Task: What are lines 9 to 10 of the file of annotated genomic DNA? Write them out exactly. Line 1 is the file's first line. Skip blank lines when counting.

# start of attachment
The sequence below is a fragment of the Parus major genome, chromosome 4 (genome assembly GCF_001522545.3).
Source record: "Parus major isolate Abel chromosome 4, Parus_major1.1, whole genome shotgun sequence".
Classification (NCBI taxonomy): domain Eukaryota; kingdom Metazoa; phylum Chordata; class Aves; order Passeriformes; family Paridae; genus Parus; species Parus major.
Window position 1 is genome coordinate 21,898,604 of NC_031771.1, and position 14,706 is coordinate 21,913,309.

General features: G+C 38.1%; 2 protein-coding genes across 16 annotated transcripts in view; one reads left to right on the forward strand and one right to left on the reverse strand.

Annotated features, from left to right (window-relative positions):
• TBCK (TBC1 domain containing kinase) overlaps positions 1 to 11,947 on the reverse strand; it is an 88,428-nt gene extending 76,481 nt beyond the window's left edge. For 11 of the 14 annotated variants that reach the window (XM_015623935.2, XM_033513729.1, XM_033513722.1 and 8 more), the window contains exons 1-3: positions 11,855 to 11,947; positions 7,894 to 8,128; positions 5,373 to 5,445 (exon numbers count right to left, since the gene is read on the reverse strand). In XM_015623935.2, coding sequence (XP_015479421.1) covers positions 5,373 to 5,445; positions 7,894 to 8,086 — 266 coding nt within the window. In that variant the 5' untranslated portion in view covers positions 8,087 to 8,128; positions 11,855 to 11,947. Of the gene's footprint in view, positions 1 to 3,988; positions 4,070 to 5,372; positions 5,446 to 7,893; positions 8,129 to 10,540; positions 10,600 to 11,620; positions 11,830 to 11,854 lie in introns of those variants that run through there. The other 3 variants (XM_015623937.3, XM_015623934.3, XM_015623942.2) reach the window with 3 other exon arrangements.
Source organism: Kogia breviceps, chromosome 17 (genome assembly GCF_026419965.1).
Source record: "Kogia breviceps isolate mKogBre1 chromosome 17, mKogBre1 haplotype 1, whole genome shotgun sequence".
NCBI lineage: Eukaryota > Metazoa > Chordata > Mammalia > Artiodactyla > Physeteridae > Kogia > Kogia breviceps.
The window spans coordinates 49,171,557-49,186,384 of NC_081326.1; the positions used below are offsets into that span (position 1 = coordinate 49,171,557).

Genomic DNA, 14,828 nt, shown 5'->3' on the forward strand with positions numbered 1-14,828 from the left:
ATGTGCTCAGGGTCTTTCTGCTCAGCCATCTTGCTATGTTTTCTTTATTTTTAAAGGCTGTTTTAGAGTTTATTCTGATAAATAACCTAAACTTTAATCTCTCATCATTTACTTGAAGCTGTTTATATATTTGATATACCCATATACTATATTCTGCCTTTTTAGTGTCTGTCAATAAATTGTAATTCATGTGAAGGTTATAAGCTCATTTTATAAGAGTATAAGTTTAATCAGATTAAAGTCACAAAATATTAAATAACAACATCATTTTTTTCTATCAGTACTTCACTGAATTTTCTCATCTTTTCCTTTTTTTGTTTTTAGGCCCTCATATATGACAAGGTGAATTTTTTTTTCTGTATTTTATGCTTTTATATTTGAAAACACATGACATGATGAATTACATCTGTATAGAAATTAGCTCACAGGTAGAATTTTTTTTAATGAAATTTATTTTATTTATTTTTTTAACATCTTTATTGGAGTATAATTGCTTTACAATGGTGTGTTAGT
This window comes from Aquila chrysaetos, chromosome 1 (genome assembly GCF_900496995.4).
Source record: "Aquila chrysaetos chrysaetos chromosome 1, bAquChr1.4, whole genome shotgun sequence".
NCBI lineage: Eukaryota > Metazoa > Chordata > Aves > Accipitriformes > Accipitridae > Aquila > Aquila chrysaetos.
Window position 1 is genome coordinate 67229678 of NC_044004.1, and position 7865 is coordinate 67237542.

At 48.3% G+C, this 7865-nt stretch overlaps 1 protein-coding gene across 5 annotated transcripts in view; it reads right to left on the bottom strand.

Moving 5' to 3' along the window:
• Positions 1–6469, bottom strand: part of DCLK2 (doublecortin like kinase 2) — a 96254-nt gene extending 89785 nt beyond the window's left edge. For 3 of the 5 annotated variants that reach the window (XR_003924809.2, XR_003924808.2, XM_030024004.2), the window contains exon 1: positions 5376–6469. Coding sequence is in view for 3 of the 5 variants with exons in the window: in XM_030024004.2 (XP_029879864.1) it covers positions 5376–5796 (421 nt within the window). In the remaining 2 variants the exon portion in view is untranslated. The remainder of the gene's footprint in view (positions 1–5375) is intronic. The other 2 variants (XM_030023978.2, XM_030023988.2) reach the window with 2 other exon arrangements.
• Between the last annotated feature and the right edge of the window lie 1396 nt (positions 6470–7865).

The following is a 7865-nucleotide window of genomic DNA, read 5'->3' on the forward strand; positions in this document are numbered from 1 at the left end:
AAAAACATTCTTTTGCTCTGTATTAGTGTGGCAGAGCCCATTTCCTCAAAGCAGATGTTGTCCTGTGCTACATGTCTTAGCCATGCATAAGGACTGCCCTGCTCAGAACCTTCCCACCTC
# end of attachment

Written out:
Source record: "Kogia breviceps isolate mKogBre1 chromosome 17, mKogBre1 haplotype 1, whole genome shotgun sequence".
NCBI lineage: Eukaryota > Metazoa > Chordata > Mammalia > Artiodactyla > Physeteridae > Kogia > Kogia breviceps.